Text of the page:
Ludmila Koryakova is a professor at Ural State University and the Institute of History and Archaeology at the Ural branch of the Russian Academy of Sciences. She has received fellowships from the European Community (INTAS foundation), the Russian Academy of Sciences, CNRS, and the French Ministry of Foreign Affairs, and is the author of more than eighty publications in Russian, European, and American books and journals.
Andrej Vladimirovich Epimakhov is a PhD Research Fellow at the Institute of History and Archaeology, Russian Academy of Sciences, as well as an Assistant Professor at Southern Ural State University.
This volume presents a tour de force examination of many multifaceted aspects of the social, cultural, technological, economic and ideological transformations that mark the transition from Neolithic to Early Bronze Age societies in the lands around the Aegean during the 5th and 4th millennium BC.
He questions the belief that on the Eurasian steppes men were riding in battle as early as 4000 BC, and suggests that it was not until around 900 BC that men anywhere - whether in the Near East and the Aegean or on the steppes of Asia - were proficient enough to handle a bow, sword or spear while on horseback. After establishing when, where, and most importantly why good riding began, Drews goes on to show how riding raiders terrorized the civilized world in the seventh century BC, and how central cavalry was to the success of the Median and Persian empires.
Drawing on archaeological, iconographic and textual evidence, this is the first book devoted to the question of when horseback riders became important in combat. Comprehensively illustrated, this book will be essential reading for anyone interested in the origins of civilization in Eurasia, and the development of man's military relationship with the horse.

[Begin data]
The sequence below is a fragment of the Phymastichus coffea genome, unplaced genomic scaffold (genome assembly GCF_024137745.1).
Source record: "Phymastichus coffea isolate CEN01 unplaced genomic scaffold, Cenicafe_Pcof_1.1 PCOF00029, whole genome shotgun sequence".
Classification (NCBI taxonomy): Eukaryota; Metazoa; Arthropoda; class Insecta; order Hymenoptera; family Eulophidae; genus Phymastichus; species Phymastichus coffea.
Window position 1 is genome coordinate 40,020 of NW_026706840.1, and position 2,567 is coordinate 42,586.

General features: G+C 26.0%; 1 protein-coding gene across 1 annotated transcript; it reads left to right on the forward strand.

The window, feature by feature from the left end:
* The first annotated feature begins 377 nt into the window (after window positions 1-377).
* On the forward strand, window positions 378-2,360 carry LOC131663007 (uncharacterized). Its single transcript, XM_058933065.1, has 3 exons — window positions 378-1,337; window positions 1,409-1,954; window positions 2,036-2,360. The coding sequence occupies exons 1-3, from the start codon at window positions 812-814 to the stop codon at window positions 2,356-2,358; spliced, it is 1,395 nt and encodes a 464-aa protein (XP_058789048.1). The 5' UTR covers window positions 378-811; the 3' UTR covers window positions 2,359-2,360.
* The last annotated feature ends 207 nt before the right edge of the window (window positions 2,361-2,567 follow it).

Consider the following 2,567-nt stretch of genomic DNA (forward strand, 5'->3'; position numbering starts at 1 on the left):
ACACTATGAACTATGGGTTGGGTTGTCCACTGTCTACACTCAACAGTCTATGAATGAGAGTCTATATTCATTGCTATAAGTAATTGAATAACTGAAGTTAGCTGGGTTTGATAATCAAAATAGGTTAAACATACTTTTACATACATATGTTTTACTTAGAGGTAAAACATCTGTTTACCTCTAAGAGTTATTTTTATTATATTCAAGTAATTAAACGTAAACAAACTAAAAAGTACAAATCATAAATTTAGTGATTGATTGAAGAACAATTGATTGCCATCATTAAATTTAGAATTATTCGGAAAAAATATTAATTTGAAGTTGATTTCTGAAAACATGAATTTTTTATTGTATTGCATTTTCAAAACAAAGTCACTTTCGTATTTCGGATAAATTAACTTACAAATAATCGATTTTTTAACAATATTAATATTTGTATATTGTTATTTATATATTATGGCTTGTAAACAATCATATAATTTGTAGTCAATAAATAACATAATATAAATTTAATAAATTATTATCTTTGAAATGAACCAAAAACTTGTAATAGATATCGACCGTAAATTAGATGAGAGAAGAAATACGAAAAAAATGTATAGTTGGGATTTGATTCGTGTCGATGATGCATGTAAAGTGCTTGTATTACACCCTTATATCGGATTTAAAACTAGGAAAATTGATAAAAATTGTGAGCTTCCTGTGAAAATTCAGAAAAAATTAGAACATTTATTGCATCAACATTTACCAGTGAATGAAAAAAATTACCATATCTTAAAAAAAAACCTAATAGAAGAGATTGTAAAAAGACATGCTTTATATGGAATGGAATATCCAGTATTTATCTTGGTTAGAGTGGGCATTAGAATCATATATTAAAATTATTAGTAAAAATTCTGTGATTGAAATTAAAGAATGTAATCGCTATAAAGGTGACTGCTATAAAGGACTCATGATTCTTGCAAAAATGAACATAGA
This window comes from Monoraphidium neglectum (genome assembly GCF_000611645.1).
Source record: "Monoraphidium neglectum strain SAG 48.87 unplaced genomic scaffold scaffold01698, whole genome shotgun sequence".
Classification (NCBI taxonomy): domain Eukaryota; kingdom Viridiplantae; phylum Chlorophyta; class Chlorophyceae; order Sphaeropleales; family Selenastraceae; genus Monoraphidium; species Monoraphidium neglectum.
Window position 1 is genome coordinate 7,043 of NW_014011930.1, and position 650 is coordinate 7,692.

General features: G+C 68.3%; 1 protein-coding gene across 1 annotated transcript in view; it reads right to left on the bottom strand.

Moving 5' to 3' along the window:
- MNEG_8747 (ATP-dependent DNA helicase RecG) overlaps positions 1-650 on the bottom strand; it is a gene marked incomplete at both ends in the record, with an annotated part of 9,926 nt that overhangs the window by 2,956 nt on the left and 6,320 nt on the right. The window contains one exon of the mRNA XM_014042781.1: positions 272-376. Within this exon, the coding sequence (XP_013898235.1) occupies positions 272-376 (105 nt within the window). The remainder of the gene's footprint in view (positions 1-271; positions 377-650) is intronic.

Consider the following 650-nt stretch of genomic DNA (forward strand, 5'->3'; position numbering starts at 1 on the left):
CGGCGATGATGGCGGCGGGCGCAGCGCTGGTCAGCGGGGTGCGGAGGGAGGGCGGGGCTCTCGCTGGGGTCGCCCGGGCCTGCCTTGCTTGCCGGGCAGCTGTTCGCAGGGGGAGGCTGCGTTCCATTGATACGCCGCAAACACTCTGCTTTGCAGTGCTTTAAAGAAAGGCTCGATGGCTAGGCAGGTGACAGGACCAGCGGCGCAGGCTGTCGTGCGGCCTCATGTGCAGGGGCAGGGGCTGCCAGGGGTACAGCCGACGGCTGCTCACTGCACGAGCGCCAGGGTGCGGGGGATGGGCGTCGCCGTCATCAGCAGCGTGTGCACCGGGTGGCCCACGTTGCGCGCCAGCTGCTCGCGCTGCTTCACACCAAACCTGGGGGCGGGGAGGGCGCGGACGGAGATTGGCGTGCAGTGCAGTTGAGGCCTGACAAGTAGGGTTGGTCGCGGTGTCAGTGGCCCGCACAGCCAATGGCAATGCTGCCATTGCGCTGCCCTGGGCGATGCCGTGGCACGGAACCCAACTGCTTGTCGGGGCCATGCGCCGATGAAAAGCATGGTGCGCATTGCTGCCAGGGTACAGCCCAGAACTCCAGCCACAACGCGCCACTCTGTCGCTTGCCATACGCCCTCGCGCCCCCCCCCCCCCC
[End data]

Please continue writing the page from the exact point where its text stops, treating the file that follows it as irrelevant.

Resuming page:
Linking prehistoric archaeological remains with the development of language, David Anthony identifies the prehistoric peoples of central Eurasia's steppe grasslands as the original speakers of Proto-Indo-European, and shows how their innovative use of the ox wagon, horseback riding, and the warrior's chariot turned the Eurasian steppes into a thriving transcontinental corridor of communication, commerce, and cultural exchange. He explains how they spread their traditions and gave rise to important advances in copper mining, warfare, and patron-client political institutions, thereby ushering in an era of vibrant social change. Anthony also describes his fascinating discovery of how the wear from bits on ancient horse teeth reveals the origins of horseback riding.
The Horse, the Wheel, and Language solves a puzzle that has vexed scholars for two centuries--the source of the Indo-European languages and English--and recovers a magnificent and influential civilization from the past.